As we have often written in our WhatTheyThink Wide-Format Zone, it's all about the applications. New technological developments in wide-format hardware first and foremost serve to expand the number and variety of applications shops can produce. But at the same time, they should also improve the "evergreen" concerns of image quality, speed, throughput, and reduction or elimination of waste.

Although predominantly known as a workflow company-"Fiery" is essentially synonymous with RIPing-EFI was demonstrating at SGIA a couple of weeks ago its prowess in developing wide-format hardware, with models on display that showcased two of the company's new technological developments.

Let There Be [A Different Kind of] Light
One looming technology shift in wide-format will recapitulate one that is taking place in the consumer space, as the old, familiar-but highly inefficient-incandescent lightbulb is being phased out in favor (to the consternation of some) of first what I believe will be the transitional technology of compact fluorescent light (CFL) and, finally, to light-emitting diode (LED) lamps. The latter last longer, and are more efficient, losing far less energy as heat than incandescents.

In the wide-format printing space, particularly in the sub-market of UV wide-format, ink curing is performed with mercury-vapor lamps that use ultraviolet (UV) light, but also a substantial amount of heat to dry the ink. Although UV printing has opened the door to a panoply of applications and products that can be printed-nay, manufactured-the requirement of heat in the curing process is one limitation of the process. Enter LED-based UV printing, which takes the heat out of the process.

"[LED] allows curing to take place with light instead of heat," says Patrick Morrissey, EFI's Senior Director of Sales, Inkjet Solutions, Americas. "That changes the paradigm-the limits-of what can be done. Things that were thought impossible are now possible."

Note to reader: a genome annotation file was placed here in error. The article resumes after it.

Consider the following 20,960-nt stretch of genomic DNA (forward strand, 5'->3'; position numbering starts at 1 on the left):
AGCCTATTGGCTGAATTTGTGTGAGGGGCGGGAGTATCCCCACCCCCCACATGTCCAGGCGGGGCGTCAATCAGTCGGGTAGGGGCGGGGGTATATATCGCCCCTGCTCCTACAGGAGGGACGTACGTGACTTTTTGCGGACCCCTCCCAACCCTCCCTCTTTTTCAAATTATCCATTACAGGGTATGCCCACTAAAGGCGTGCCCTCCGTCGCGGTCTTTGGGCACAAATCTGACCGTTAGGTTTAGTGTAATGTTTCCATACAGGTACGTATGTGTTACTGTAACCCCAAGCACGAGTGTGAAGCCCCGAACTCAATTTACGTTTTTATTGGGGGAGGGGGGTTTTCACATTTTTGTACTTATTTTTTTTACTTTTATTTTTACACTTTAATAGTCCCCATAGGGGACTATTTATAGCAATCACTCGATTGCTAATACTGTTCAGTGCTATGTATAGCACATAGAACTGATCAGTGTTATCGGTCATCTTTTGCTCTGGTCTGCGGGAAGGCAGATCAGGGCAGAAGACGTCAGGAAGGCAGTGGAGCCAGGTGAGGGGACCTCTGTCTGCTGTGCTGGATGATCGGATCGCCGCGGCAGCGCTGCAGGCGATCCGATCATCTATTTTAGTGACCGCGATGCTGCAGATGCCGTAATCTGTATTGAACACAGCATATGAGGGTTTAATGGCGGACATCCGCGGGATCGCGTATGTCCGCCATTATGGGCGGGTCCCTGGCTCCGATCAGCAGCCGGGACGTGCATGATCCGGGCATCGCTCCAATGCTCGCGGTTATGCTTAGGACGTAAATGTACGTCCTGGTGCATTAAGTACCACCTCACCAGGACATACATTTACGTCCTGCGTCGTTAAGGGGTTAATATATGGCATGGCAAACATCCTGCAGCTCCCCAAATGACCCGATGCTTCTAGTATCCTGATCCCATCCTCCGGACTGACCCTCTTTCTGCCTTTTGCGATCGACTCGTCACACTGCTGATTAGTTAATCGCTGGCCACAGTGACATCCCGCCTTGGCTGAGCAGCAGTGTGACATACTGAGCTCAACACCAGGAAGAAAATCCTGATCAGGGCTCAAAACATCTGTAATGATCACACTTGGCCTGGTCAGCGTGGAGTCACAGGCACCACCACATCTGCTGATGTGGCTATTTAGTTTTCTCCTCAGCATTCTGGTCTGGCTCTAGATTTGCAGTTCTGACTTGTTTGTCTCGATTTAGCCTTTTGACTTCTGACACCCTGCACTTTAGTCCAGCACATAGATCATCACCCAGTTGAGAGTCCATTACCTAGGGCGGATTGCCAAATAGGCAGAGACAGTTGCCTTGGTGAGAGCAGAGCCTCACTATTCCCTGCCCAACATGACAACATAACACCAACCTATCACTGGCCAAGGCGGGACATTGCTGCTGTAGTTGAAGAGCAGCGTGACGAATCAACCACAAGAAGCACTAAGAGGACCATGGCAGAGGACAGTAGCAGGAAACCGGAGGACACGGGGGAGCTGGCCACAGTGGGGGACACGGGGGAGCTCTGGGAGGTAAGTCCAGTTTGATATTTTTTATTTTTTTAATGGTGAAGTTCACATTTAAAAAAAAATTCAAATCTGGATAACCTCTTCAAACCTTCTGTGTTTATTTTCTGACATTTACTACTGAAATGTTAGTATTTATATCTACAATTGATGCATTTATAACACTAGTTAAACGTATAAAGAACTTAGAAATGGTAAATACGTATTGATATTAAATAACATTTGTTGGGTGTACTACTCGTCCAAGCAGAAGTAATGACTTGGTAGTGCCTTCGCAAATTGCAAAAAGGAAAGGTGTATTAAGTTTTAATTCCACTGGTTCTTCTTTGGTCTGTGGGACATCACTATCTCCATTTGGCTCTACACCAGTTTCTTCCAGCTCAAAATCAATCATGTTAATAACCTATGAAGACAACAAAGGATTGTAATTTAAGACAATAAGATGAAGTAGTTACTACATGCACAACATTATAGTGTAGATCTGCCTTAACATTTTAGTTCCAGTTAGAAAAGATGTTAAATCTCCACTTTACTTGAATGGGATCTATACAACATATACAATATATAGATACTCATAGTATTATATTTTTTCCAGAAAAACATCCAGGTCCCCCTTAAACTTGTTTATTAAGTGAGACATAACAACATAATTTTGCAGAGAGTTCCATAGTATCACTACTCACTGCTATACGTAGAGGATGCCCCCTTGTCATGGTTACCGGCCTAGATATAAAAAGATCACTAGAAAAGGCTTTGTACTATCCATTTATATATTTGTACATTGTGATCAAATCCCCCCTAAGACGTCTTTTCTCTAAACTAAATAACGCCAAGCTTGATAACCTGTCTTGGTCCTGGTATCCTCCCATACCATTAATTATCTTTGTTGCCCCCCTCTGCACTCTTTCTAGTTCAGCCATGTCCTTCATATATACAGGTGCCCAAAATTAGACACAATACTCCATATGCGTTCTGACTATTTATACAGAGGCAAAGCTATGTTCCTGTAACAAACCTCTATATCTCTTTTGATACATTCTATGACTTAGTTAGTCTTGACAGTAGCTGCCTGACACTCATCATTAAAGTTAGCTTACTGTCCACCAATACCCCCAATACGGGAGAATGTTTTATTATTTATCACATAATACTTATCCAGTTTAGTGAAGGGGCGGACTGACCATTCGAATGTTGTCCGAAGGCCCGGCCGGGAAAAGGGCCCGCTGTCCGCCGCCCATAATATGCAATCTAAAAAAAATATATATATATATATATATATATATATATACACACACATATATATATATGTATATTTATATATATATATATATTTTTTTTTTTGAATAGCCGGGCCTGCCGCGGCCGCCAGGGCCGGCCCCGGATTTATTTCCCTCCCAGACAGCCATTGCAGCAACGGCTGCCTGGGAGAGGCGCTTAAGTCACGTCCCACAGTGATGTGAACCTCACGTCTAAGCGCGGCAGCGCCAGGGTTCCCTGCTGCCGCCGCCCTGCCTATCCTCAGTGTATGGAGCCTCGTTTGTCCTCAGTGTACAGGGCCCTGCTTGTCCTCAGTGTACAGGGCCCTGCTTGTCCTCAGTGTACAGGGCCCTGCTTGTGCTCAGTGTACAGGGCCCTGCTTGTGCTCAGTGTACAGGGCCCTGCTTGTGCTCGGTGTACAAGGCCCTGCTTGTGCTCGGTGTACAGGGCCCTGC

For instance, take the thickness of the substrate. When traditional UV printers (and, yes, it sounds a little strange to be talking about "traditional" UV printers at this stage, but there's no tradition like a new tradition!) attempt to print on thin, particularly plastic, substrates, the heat can cause discoloration, curling, or other deformation as the heat melts the plastic. With LED UV, you can now print on those thin film or plastic substrates which perfect for backlit POS/POP graphics or even dimensional applications, as you can print on the types of films required for thermoforming.

LED printing is also faster than traditional UV printers, says Morrissey, "and you gain a little color gamut in the whole process.

"It's a totally different way of thinking about the manufacturing process," he adds. "There is no loss of speed, no loss of color-it's a real gain in terms of what you can print on. On the creative side, it expands what people can do with digital imaging."

Being able to print on thin substrates has additional benefits beyond simply expanding the variety of print applications; thin substrates can be supplied as rolls rather than sheets or boards, and are less expensive to ship once they off press.

EFI introduced its first LED printer, the Jetrion 4830LED, in 2010, but its flagship LED printer today is the Vutek GS3250LX, a hybrid flatbed/roll-to-roll printer that can handle flexible or rigid substrates up to 126.5 inches (3.2 meters) wide and up to 2 inches (5.08 mm) thick. It is also multi-roll capable.

Another Gray Area
The second of EFI's new technology demonstrations at SGIA involved its approach to "grayscale" printhead technology, which the company says will mark the end of the "DPI battle." The concept of resolution has always been one best described in relative terms; in many traditional wide-format applications, you can get by with a low actual resolution if a print is being viewed from some distance. Regardless of viewing distance, the typical approach to output resolution has been a binary process: dot or no-dot, and each dot is the same size. It is solely the number of dots-or drops of ink-that controls the density in any given portion of an image. Now, however, the combination of software and printhead design creates drops of ink that vary in size and puts the dots where they are needed in the print. For example, small text or fine lines would require smaller dot/drop sizes than, say, high-density areas or solids. As we all know from Digital Imaging 101, the more levels of grayscale you have, the smoother the color transitions are and the less likely you are to see the familiar problem of banding. By combining different size droplets (determined by the RIP), images have a smoother appearance. You also get better reproduction of fine detail. There is also the potential for ink savings, says Morrissey, depending upon the image, giving printers "more mileage per liter."

EFI has incorporated its approach to grayscale imaging in any of its "Pro"-designated printers, such as the Vutek QS2 Pro, QS3 Pro, or the HS100 Pro. Older units are also can be retrofitted to take advantage of the grayscale printhead technology.

"[The combination of] LED and grayscale is about technology enabling better quality images, more applications, and taking the cost out of the process, and the ink," says Morrissey.